While it seems that much could be learned from studying how external pressure changes people’s attitudes towards greening initiatives, the implementation of were grossly misguided. Firstly, the hypocrisy of the plan was self-evident (the posters were printed on high quality, expensive, environmentally unconscious paper). More importantly, however, many students were aware that a study was in fact going on because of the contradicting messages displayed on posters that were in close proximity to each other. Because students could easily ascertain that the audit was in fact an experiment, the strength of ‘social pressure’ to unplug will have been skewed. Ultimately, the effectiveness of the study was diminished because of this lack of attention to detail.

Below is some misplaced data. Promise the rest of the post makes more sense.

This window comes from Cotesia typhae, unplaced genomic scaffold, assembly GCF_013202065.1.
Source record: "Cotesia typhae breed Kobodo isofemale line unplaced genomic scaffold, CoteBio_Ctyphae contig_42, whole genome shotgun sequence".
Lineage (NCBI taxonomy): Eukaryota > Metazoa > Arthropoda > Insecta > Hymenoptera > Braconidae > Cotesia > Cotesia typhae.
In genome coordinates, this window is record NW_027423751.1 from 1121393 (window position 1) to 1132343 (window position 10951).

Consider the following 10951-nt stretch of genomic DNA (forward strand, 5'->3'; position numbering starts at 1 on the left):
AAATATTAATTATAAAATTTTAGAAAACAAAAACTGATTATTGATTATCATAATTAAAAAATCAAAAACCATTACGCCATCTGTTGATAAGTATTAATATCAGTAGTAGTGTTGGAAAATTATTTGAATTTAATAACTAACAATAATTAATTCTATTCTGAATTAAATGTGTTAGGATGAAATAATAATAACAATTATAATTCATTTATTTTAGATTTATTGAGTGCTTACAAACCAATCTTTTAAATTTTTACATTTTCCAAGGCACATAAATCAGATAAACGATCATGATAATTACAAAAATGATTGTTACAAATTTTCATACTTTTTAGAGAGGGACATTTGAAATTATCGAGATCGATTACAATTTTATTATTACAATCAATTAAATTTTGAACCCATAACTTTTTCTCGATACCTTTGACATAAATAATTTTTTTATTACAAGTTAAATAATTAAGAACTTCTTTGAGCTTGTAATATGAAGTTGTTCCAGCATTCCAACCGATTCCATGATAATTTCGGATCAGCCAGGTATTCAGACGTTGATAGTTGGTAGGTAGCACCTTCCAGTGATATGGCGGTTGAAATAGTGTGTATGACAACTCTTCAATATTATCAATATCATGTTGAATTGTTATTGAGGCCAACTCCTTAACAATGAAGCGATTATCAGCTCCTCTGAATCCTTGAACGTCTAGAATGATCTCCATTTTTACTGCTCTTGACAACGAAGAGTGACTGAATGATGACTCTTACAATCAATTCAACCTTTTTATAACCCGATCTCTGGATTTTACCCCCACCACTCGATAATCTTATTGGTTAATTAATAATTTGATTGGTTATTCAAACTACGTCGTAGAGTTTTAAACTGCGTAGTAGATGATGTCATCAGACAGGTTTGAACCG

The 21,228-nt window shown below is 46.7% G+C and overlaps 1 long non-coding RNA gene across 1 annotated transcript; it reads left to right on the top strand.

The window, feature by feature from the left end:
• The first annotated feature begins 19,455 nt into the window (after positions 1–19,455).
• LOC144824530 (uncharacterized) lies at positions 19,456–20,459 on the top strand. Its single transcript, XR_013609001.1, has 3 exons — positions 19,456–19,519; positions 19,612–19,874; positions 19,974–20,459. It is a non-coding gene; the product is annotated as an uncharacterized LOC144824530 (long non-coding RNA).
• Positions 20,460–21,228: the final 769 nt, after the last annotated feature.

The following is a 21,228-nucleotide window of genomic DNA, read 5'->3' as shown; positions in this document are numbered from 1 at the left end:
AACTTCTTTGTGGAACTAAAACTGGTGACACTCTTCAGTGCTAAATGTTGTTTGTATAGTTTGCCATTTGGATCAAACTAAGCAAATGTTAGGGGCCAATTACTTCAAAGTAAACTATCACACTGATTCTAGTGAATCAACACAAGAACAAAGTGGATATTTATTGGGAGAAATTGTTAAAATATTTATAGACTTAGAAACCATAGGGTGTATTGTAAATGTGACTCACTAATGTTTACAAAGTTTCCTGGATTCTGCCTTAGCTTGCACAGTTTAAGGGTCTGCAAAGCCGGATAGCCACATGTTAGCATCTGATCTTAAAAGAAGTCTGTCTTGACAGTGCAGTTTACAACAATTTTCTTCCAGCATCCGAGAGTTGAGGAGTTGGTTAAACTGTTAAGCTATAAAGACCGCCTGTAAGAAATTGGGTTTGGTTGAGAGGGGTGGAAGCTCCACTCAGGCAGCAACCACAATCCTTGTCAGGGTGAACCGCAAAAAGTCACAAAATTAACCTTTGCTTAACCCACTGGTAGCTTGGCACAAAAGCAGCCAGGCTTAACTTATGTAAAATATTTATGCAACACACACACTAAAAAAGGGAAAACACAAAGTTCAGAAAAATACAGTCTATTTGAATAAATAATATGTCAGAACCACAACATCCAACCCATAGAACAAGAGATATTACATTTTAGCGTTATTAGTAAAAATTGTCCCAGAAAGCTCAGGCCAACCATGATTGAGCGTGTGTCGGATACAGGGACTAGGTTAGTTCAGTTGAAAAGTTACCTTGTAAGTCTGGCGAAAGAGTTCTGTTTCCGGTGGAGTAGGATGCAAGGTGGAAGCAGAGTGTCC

However, the implementation of the study is not nearly as troubling as the campus ethos that allowed the Office of Sustainability and the University as a whole to permit such an initiative. Professor Paluck claimed that all students were “sent notices letting them know they could opt out of the room inspections, and many did so, and when they did, they also did not receive the poster on their door.” Though Professor Paluck insisted that “they took considerations of privacy very seriously, as did the human subjects research board, the housing department, and the sustainability office,” some students claim to have misunderstood the details of the opt-out option.